Soy Wax Candles versus Paraffin Wax Candles

Soy Wax Candles versus Paraffin Wax Candles

A few reasons why we prefer soy candles over regular candles which are made from paraffin. 

Soy versus Paraffin

Soy wax is natural, made from vegetable oil (soybeans). On the other hand, paraffin is made from petroleum oil. As a result, soy wax candles do not increase the CO2 level in the atmosphere like paraffin candles do. Furthermore, soy candles do not require chemicals to scent them.

For the record… if a soy candle is made from 100% soy (not all are; some are blended with beeswax or other waxes) and scented with essential oils instead of chemical fragrances (as many are), then it can be called an all-natural soy candle.

Since soybeans are vegetables, soy wax (basically made from hydrogenated soybean oil) is naturally biodegradable. Soy wax is also easier to remove from materials and other surfaces than paraffin wax. 

Burning Time

 Soy candles burn 50% longer than regular candles. Therefore, even though soy wax candles are sometimes more expensive than paraffin wax candles to buy, they are still more cost-effective in the long run. For comparison’s sake, soy candles generally cost less than beeswax candles (another natural wax alternative to paraffin). Furthermore, soy candles burn evenly, leaving almost no excess wax on the sides of the jar.

Soy not only burns cleaner but slower too. A soy candle can burn up to twice as long (sometimes even more!) than paraffin, giving you twice the candle.

Clean Burning 

Soy candles burn cleaner than regular paraffin candles do. As a result, they don’t produce much black soot like paraffin candles do. Candle soot is more of a nuisance than you might realize. If you burn a lot of candles, over time it can discolor your walls and furniture and stain the edges of carpet.

If you have ever had a soy wax candle in the past that did leave black soot around the jar, there are several reasons this may have happened. One explanation is it wasn’t 100% soy, but rather a soy/paraffin blend. Many “soy candles” have unknown blends that you may not catch unless you search deep into their site. If it doesn’t say 100% or tells you what’s in the candles, watch out. Another reason you see black soot could have been the use of zinc wicks. Zinc wicks are not toxic, but they will produce more soot than cotton or hemp wicks.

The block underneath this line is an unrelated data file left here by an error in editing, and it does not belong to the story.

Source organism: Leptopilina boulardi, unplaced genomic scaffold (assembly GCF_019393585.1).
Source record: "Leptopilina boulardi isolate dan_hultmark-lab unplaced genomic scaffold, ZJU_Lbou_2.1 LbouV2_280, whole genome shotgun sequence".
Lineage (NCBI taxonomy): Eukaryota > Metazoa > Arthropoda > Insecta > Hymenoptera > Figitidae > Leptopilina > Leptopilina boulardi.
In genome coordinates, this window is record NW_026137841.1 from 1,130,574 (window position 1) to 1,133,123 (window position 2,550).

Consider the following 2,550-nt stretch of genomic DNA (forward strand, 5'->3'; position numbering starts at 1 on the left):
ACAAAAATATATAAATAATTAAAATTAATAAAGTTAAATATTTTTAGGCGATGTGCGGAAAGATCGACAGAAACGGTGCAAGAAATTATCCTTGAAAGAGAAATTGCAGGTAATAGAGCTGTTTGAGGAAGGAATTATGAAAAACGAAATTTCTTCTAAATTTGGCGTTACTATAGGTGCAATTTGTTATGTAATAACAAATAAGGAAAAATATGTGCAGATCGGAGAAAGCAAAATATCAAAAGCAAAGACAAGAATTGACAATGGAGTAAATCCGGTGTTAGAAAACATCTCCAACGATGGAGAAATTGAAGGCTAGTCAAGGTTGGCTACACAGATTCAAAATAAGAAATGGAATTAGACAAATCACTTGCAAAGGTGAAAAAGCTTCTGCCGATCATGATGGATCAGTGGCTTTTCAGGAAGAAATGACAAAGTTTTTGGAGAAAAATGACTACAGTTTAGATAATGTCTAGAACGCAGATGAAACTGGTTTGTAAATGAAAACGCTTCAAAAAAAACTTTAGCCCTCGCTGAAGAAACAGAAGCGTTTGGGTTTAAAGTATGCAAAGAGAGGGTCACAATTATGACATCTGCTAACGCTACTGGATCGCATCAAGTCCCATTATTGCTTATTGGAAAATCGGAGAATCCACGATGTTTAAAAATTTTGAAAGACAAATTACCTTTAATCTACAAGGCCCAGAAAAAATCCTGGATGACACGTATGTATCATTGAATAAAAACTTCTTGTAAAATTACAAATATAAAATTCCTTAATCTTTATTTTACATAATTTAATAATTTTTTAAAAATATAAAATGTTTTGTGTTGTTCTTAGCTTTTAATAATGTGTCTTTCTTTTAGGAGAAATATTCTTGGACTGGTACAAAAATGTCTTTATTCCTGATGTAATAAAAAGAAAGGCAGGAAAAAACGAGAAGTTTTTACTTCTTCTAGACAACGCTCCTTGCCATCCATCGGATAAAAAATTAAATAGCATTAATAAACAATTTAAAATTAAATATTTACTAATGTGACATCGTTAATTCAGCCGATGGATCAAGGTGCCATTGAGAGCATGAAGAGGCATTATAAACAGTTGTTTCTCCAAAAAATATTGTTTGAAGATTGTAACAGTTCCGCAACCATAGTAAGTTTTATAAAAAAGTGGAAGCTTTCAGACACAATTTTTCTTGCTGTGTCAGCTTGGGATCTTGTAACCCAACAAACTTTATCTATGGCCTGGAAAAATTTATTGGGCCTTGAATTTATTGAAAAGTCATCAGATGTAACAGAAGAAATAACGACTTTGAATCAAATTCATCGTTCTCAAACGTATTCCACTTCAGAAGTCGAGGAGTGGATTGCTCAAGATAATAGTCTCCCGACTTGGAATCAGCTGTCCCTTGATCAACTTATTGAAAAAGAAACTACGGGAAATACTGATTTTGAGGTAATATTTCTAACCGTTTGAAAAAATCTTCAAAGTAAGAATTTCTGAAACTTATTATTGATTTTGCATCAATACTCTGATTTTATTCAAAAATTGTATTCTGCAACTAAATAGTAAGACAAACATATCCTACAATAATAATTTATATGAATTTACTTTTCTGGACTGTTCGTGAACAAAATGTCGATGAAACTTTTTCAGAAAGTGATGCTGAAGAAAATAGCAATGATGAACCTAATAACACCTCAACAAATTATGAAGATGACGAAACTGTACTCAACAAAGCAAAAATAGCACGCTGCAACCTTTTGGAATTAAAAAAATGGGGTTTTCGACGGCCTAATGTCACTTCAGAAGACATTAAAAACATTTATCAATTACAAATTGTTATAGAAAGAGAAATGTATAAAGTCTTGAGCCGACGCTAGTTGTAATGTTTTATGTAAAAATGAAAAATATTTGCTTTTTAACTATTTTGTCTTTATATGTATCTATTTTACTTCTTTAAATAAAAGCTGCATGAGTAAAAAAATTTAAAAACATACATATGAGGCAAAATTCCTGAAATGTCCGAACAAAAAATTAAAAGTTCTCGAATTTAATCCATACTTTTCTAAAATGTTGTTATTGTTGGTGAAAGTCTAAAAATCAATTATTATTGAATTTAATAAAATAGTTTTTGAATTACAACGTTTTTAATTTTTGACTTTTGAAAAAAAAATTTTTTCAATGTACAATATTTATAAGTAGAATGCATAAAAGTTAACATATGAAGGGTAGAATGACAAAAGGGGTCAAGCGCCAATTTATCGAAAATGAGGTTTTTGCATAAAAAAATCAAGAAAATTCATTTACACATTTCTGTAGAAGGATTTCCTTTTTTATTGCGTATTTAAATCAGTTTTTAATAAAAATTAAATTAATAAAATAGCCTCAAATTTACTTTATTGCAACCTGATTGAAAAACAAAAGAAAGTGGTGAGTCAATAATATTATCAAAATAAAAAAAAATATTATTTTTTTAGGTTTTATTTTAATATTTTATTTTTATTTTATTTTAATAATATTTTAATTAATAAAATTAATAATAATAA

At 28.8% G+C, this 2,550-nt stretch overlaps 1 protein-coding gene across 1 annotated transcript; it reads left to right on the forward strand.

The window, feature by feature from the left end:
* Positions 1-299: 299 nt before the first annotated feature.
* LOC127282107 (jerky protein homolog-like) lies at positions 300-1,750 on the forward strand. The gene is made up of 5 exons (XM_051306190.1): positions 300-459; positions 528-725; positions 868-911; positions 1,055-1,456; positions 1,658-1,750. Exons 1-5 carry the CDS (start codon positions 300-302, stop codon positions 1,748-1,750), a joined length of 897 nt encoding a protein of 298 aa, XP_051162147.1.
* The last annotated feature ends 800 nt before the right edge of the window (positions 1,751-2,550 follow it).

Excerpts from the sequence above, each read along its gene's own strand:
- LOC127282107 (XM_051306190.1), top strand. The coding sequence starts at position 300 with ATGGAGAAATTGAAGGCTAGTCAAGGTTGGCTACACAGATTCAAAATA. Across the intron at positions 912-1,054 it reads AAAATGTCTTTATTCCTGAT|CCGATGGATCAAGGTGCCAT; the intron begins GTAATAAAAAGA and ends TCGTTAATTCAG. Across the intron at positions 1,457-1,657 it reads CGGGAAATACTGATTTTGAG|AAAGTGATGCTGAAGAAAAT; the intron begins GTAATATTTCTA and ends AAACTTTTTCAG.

Toxicity

Soy candles are non-toxic since they are made of vegetable oil, they have a lower melting point (so the wax itself doesn’t get as hot), produce negligible amounts of soot, and release no known carcinogens into the air. Compared to paraffin candles, soy wax candles are much healthier for humans, pets, and the environment. Plus, they clean up easier, just use soap and water when the wax is spilled.

Paraffin candles release a petro-carbon soot that stains your walls, furniture and is circulated through your air ducts. This soot, according to the American Lung Association, contains 11 documented toxins, 2 of which are known carcinogens — toluene and benzene. 

Scent

The scent from soy candles is much stronger and more pleasant than the scent from paraffin wax candles. Because of the lower melting point of soy wax, there is a larger amount of the liquid wax pool around the candle wick itself. It is from this liquid wax pool and the wick itself that the essential oils evaporate into the atmosphere.

When it’s said that a candle scent “throws well”, this means it fills the room with a strong, lasting scent. Soy wax candles not only have a great scent throw but also have a cleaner smell. It’s been noted by many that paraffin wax will give them headaches. Of course, it’s not the scent itself, but the additional chemicals the paraffin is putting off. Because soy burns so clean, you’ll get a cleaner scent as well. 

Those are just a few of the many reasons to use soy candles over regular paraffin candles.

Tips For Burning Soy Candles…

Soy candles should be allowed to melt, filling the entire center with liquid. As the liquid around the wick melts, the candle pool should expand to the outside rim of the candle or the sides of the candle container. A flickering candle is a sign that it is not burning properly. The candle should be completely cooled between uses and the candle wick should always be trimmed to 1/4 inch before each use.